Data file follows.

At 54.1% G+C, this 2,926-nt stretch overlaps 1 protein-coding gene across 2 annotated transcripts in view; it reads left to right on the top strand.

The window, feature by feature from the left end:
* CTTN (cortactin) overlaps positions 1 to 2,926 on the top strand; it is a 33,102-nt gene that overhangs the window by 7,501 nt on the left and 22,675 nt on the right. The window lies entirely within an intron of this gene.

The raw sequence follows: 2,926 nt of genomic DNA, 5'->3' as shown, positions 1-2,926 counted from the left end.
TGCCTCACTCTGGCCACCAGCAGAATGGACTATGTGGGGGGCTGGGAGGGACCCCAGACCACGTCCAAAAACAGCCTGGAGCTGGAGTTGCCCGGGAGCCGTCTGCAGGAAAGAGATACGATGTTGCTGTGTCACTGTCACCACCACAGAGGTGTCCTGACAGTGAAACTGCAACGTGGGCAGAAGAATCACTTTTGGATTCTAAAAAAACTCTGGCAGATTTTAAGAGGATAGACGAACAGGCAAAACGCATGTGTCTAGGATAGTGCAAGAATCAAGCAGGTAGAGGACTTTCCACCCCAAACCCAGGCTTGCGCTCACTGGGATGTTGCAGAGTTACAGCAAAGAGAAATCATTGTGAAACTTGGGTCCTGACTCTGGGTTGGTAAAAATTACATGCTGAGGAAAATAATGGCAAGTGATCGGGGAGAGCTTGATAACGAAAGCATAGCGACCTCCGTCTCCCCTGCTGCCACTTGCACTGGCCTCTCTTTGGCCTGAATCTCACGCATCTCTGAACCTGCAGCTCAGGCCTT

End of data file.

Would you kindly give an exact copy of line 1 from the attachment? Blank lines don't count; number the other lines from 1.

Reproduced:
At 54.1% G+C, this 2,926-nt stretch overlaps 1 protein-coding gene across 2 annotated transcripts in view; it reads left to right on the top strand.